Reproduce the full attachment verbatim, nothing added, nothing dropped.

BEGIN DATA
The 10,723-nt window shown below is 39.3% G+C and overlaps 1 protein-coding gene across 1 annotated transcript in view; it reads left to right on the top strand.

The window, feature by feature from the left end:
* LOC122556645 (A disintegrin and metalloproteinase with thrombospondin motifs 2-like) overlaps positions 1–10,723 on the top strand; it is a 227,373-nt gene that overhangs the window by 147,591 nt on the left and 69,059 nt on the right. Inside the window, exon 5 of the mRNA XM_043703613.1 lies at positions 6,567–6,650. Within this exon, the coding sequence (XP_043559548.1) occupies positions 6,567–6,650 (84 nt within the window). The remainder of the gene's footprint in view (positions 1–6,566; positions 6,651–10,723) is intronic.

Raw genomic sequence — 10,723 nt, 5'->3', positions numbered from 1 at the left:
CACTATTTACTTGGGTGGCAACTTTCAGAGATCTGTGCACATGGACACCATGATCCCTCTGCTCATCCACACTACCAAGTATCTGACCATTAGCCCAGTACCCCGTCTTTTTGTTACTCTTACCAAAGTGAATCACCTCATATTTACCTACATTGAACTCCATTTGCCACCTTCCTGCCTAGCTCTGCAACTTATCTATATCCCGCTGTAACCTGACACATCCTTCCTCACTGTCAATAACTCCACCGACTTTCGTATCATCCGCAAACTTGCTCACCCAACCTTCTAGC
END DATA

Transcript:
The 10,723-nt window shown below is 39.3% G+C and overlaps 1 protein-coding gene across 1 annotated transcript in view; it reads left to right on the top strand.

The window, feature by feature from the left end:
* LOC122556645 (A disintegrin and metalloproteinase with thrombospondin motifs 2-like) overlaps positions 1–10,723 on the top strand; it is a 227,373-nt gene that overhangs the window by 147,591 nt on the left and 69,059 nt on the right. Inside the window, exon 5 of the mRNA XM_043703613.1 lies at positions 6,567–6,650. Within this exon, the coding sequence (XP_043559548.1) occupies positions 6,567–6,650 (84 nt within the window). The remainder of the gene's footprint in view (positions 1–6,566; positions 6,651–10,723) is intronic.

Raw genomic sequence — 10,723 nt, 5'->3', positions numbered from 1 at the left:
CACTATTTACTTGGGTGGCAACTTTCAGAGATCTGTGCACATGGACACCATGATCCCTCTGCTCATCCACACTACCAAGTATCTGACCATTAGCCCAGTACCCCGTCTTTTTGTTACTCTTACCAAAGTGAATCACCTCATATTTACCTACATTGAACTCCATTTGCCACCTTCCTGCCTAGCTCTGCAACTTATCTATATCCCGCTGTAACCTGACACATCCTTCCTCACTGTCAATAACTCCACCGACTTTCGTATCATCCGCAAACTTGCTCACCCAACCTTCTAGC